I think the question is more accurately "Are designers SO naive that they think they can branch out into these fields?"jbunko wrote: Are designers just simply to naive to even consider branching out into such fields?
Interesting way of looking at things. Though I'm wary of your point of view and attitude. Designers and naivety go hand in hand. It allows us to take a step back from a situation, question and re-analyze. A stupid question never hurt anyone.I think the question is more accurately "Are designers SO naive that they think they can branch out into these fields?"
... But what about all the great product design out there! We can't let the poor performers of the world spoil it for the rest of us.It is my belief that most designers actually THINK they can do these things... but take a look at all the horrible product designs out there...
I'm going to watch that podcast when i get a chance Mr-914. As far as the economic system being artificial I do accept that, but it is dauntingly more complex than just saying that currency has no finite material backing anymore. What I find disconcerting is that it is so self-perpetuating that it is now pretty much inescapable without total collapse and a major paradigm shift. Compound that with a population size that is not sustainable outside of this economic system.Mr-914 wrote: I think the one thing that designers may be able to bring to the table is the fact that our economic system is artificial. I think the biggest road block to positive change is people thinking there is no other successful way of organising ourselves.
Don't get me wrong, I'm not under the impression that a designer and a designer alone is going to create a whole new economy. The concept of participatory democracy which was talked about in the podcast interests me and also answers your question. In which I feel design thinking has a lot to offer, not necessarily designers, but the process.What makes you think that anyone can really, "create a sustainable, post-crisis economy."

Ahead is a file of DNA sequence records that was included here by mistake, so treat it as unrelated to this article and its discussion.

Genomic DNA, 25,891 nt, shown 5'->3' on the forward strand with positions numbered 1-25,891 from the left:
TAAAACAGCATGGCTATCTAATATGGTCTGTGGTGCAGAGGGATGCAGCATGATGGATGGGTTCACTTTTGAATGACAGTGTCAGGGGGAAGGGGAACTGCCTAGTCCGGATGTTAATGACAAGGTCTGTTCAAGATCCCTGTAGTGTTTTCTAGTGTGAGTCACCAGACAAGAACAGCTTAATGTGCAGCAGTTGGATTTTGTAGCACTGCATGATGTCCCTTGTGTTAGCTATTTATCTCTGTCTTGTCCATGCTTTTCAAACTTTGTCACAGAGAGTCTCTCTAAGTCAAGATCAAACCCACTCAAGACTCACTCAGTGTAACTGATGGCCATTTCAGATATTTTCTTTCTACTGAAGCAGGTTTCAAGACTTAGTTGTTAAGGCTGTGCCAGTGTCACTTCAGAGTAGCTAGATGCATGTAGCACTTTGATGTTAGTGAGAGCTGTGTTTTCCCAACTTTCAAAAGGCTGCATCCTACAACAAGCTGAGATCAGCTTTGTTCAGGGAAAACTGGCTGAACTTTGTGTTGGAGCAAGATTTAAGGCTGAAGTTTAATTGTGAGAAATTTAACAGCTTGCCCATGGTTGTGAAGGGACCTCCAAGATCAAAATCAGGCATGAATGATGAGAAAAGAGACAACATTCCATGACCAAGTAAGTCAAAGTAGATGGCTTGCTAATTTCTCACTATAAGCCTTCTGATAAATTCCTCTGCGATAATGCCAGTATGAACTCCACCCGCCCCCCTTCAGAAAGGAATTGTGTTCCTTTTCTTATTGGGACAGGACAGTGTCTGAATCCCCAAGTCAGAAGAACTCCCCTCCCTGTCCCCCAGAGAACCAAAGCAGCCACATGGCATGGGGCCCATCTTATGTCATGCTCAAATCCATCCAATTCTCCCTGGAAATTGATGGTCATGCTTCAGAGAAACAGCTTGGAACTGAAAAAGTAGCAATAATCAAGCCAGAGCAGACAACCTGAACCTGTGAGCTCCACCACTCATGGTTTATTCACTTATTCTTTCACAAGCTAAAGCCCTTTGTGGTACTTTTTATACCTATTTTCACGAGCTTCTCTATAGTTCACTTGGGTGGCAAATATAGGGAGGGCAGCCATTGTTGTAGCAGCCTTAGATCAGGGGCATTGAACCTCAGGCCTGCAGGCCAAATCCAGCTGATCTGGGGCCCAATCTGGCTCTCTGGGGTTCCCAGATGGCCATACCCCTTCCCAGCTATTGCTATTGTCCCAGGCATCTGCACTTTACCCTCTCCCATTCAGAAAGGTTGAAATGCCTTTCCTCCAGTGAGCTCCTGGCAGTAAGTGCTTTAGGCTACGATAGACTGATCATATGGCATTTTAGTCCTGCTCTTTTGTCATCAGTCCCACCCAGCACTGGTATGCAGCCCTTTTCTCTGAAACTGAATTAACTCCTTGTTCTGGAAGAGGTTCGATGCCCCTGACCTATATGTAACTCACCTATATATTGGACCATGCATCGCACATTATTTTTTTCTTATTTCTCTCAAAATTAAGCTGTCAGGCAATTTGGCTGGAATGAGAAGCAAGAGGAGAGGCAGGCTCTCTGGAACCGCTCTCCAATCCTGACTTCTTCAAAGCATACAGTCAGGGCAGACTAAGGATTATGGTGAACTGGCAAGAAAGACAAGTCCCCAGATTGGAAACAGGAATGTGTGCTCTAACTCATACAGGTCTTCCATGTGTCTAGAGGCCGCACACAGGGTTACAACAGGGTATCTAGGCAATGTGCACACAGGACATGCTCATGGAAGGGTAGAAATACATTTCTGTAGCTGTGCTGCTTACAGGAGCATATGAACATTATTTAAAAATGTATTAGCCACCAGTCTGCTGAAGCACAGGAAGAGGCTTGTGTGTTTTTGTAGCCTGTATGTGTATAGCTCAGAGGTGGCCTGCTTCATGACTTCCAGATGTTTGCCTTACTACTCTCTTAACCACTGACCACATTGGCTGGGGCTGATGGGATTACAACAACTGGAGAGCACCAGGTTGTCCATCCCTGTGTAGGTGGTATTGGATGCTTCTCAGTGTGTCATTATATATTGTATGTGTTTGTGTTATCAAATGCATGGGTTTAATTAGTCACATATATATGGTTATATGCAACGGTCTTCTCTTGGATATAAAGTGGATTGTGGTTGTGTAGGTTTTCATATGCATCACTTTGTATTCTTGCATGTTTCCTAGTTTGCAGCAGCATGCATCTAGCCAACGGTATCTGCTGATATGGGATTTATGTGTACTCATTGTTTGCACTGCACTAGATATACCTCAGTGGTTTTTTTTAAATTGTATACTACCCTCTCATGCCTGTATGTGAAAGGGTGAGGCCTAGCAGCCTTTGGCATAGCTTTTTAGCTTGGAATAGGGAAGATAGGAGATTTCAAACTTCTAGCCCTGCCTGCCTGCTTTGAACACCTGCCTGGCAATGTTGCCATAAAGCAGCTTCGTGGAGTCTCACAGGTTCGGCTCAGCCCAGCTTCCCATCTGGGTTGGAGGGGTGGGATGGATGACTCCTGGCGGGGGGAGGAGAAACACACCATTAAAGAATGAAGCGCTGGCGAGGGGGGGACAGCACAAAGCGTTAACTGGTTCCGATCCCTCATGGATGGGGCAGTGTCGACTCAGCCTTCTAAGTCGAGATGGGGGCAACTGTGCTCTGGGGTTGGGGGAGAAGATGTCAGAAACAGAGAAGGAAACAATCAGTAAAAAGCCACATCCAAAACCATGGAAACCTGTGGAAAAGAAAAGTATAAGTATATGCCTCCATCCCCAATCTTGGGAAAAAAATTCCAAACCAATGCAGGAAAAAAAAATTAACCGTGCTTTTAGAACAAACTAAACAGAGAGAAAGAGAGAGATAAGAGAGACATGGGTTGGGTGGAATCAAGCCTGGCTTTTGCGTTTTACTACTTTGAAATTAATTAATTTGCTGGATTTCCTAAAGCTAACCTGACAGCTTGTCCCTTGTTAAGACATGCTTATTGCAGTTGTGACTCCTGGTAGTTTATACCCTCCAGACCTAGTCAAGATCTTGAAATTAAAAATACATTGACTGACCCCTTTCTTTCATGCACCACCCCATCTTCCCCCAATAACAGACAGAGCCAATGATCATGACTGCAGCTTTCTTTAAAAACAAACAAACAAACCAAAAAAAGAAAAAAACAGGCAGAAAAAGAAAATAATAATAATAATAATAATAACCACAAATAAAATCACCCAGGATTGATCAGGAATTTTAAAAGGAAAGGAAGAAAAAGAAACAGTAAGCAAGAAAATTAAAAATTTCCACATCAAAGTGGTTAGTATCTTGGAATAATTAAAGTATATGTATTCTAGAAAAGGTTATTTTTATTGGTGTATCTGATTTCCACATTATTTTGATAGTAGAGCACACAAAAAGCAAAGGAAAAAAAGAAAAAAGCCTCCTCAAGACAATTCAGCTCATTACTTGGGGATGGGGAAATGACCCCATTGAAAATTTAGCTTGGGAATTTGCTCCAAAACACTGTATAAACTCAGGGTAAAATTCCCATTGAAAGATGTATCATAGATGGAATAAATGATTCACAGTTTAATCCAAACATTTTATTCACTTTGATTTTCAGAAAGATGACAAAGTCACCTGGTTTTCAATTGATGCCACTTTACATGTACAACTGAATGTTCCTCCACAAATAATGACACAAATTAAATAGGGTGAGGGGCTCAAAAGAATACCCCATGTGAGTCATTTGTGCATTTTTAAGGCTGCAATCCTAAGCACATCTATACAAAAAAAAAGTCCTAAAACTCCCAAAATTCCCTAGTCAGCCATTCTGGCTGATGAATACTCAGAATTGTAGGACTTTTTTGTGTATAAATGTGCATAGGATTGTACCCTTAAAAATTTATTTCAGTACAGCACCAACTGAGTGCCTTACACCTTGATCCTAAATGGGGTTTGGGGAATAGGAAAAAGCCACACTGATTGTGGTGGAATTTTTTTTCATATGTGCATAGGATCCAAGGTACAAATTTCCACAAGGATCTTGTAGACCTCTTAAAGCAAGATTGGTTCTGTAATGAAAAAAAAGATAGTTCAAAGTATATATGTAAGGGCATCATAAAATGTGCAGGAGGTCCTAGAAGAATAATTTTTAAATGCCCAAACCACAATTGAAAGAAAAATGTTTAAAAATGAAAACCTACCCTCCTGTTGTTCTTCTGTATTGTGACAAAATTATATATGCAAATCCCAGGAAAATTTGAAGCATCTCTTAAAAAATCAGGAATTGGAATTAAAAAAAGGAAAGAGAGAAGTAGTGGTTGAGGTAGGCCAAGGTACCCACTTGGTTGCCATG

The communicating of problems is something we do in every project... What is it with designers that makes you feel they should avoid these sort of issues?I think the biggest road block to positive change is people thinking there is no other successful way of organising ourselves.
Hhhhmmm good question. Hopefully we are learning from our mistakes and the answer to this question isn't solely monetary based. Moving away from consumerism is one goal. Yet we rely on an economic system that is based around consumerism, in which we enter a viscous circle.There is certainly a successful way of organizing ourselves, but to what end, what goal?
Transparency into where these tax dollars go would be a major wake-up call for the general public.Mr-914 wrote: The only way to deal with these problems is progressive taxation to redistribute wealth and inflation to reduce the amount of credit. However, these policies are seen as anti-capitalist and anti-natural. They are, but so is our economy.